When it comes to sex, however, it is all about informed consent. It isn't that one cannot have sex while under the influence of alcohol or drugs, which precludes informed consent. Most everyone's judgement is compromised under the influence. To be sure that sex is what both partners want, that both will be happy with the decision the morning after, the question of whether or not we'll have sex tonight is something that might be discussed before the real partying begins, before one loses one faculties. (Uh, oh, there goes that free will.)

Speaking of faculties, Mr. Berkowitz wants to know,
Where are the professors of literature who will patiently point out that, particularly when erotic desire is involved, intentions can be obscure, passions conflicting, the heart murky and the soul divided?

Where are the professors of science . . .the professors of political science . . . law, . . .
They're writing books, sir, like the ones above. And they have spent a good deal of time at work, on campus, and have already attended a workshop.

Or perhaps they know someone who has been raped. Maybe a sister, a niece, a daughter. Most of us know someone.

Linda Freedman, LCSW, LMFT, PhD

Thursday, August 18, 2011

Empathy Training

It's becoming more and more important, social intelligence, and empathy is the active ingredient.  Success in business, success in politics, success in family and friendship-- it all depends upon this.

I promise I'll fill in the blanks in a week or two, talk more about it, but it isn't natural, mind-reading.  It is a skill and it rides upon words, not divination.

You would think that reading people's feelings is easy.  Some of us wear our emotions on our sleeves, but even these are misinterpreted.  Many of us do a fairly good job, intuiting what others are feeling.  We can tell when we have upset someone, we can tell when someone is angry.  We can feel the anxiety of a spouse who wants to leave earlier for the airport. 

Some of us care more than others, is the truth.  We tune in better, more often.  We're the ones who teach others how to do it, because we're the ones who see that it works.  We need it, no question, to be successful (depending, granted, upon one's definition of success).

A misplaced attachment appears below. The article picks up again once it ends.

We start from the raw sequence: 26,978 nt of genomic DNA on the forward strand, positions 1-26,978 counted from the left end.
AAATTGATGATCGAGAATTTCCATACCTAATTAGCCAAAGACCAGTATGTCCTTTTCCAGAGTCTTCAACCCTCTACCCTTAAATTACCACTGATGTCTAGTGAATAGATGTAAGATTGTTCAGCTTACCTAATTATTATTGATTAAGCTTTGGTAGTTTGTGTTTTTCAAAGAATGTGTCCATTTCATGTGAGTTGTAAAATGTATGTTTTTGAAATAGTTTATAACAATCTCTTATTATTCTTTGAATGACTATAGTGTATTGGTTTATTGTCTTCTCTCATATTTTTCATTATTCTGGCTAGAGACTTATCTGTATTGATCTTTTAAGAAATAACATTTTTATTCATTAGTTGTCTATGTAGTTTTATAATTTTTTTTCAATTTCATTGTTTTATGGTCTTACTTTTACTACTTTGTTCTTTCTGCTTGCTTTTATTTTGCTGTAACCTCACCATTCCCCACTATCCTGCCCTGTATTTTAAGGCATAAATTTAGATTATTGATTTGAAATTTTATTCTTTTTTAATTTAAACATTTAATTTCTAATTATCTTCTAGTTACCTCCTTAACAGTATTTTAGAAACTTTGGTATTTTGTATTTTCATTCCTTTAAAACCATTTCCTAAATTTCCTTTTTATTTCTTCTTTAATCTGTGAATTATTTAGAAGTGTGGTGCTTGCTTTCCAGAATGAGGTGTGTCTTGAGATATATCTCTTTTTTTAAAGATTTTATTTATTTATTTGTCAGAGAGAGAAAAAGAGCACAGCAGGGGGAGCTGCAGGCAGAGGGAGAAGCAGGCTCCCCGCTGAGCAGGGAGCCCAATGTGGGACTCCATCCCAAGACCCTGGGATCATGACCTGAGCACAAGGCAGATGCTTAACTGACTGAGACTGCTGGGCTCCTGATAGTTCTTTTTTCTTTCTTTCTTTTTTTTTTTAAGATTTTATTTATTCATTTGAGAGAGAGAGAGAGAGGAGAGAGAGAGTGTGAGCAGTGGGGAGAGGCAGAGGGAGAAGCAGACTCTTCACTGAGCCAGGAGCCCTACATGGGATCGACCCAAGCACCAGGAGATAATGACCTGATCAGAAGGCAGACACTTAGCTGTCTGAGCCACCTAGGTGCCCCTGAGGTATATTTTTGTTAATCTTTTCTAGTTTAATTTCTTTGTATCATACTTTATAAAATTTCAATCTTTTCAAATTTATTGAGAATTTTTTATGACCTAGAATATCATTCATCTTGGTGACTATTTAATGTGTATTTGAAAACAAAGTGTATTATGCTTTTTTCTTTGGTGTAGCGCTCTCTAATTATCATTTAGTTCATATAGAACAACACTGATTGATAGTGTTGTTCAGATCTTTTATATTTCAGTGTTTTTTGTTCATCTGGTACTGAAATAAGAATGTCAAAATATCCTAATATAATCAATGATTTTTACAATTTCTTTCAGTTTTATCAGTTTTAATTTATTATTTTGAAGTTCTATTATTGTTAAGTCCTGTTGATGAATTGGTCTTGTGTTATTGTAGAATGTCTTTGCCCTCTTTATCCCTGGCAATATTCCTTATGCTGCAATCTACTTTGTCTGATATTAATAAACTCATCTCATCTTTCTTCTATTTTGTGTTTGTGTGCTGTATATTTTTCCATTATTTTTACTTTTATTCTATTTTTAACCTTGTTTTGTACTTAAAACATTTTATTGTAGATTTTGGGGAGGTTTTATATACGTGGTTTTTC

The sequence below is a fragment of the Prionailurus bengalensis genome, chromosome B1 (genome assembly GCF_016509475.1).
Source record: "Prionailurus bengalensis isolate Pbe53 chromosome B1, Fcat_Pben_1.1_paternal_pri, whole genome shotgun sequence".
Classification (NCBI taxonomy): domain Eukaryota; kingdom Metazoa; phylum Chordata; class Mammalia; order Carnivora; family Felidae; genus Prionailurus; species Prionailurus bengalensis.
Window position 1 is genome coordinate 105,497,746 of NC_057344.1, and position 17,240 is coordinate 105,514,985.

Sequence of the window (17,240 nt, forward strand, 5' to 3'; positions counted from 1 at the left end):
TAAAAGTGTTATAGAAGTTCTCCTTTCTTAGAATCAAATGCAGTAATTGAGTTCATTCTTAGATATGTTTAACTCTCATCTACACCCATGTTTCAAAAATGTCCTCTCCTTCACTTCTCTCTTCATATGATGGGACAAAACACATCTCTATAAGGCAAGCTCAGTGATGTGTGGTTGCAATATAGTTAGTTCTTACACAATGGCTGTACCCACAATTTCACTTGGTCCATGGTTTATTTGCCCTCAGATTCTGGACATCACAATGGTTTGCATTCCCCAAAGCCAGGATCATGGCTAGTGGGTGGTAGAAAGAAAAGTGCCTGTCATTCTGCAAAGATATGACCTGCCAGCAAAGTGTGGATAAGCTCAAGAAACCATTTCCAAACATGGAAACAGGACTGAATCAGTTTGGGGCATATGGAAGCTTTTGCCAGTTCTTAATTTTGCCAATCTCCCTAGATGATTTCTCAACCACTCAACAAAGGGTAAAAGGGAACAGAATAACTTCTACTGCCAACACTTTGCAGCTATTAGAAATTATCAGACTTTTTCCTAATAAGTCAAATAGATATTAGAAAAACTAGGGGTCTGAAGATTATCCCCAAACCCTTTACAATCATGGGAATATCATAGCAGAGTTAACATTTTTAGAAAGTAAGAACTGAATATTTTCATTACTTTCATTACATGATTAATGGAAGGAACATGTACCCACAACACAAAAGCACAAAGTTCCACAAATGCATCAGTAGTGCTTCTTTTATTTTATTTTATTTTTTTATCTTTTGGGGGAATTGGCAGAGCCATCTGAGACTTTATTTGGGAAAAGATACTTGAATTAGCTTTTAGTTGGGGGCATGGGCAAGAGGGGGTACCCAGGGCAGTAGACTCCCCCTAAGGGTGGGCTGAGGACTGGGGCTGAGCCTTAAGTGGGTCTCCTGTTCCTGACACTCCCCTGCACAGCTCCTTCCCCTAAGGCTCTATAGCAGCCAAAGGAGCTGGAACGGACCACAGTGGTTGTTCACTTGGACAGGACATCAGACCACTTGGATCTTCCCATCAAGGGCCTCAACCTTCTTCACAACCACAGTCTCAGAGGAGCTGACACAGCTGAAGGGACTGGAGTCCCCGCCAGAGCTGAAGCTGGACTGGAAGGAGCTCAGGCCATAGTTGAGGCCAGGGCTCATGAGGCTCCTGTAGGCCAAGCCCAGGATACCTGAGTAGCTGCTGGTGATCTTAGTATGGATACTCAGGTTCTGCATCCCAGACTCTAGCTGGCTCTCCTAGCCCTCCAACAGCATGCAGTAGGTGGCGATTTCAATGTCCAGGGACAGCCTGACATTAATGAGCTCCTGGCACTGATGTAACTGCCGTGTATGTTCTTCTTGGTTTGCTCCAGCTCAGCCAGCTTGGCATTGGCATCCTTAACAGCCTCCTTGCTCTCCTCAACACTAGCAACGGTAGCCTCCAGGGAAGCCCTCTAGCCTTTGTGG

You can teach people to empathize in therapy and in group training sessions, because they want to learn.  They already care.  There is no beginning, it is a homeostatic system. Caring people empathize and empathetic people care.  They watch their words, how their actions affect others.  Most of couples therapy is founded upon this principle:  If you care, you'll feel your partner's worries and you won't like how it feels.

Another way to say it is that if one of you has a problem, the other has a problem, too.

So how do we do this, empathy training?  A grown man will cry when his favorite team loses, will bang the table when the ball is fumbled. But he might call his kid a cry baby for crying over a lost toy.

So one way is to say, Your team lost a game and you felt bad.  The kid lost a toy.  Same feeling.  Why would you want him to feel bad?

When we run groups, when we teach a room full of people to become empaths, the procedure is a little different, more provocative.  But the idea is the same.  The job is getting inside someone's head, reading someone's feelings implies feeling our own, making comparisons.

Empathy training is a little more complicated than that, but there are tricks, and we have to begin to talk about it. 

Linda Freedman, LCSW, LMFT, PhD

Wednesday, July 27, 2011

They Won!

The Chicago Children's Advocacy Center won a Toyota van to transport children!

Thanks to all who voted.

Monday, July 25, 2011

Aggressive Sex and Mental Health

The first Chinese member in Congress isn't running for reelection following accusations of "aggressive and unwanted sex."

If it is not rape, (we don't know the details yet), the episode certainly has the markings of attempted rape, a violent attack.  Whatever the reality, his behavior traumatized a young woman who graduated high school just last year. 

Mr. Wu is getting treatment for mental health issues.

What does this mean?

It could mean that he has a mental or behavioral disorder.  Mr. Wu has a right to his privacy, but there are only a few handfuls out of hundreds of mental or behavioral disorders that relate to sexual behavior.  They  include the parafilias, fetishes, voyeurism, Peeping Toms, pedofilia, and others. 

Sometimes, during the manic episodes characteristic of mood disorders, Bi-polar Disorder, specifically, individuals can be hyper-sexual,  focus upon nothing else. But that doesn't mean they attempt rape.

People addicted to cocaine or alcohol or both can be hyper-sexual, as well, under the influence.  They cross boundaries, engage in behavior that they wouldn't do otherwise.  Under the influence we all become uninhibited-- a bad thing, sometimes.

Or perhaps Mr. Wu's defense counsel is thinking that he might have a personality disorder.  Individuals with antisocial personality disorder habitually flaunt laws because they think they can.  But it is unlikely that someone who has achieved as prestigious a position as Congressman, someone with so high a profile, habitually, without guilt or detection, flaunts the law. By now someone would have noticed.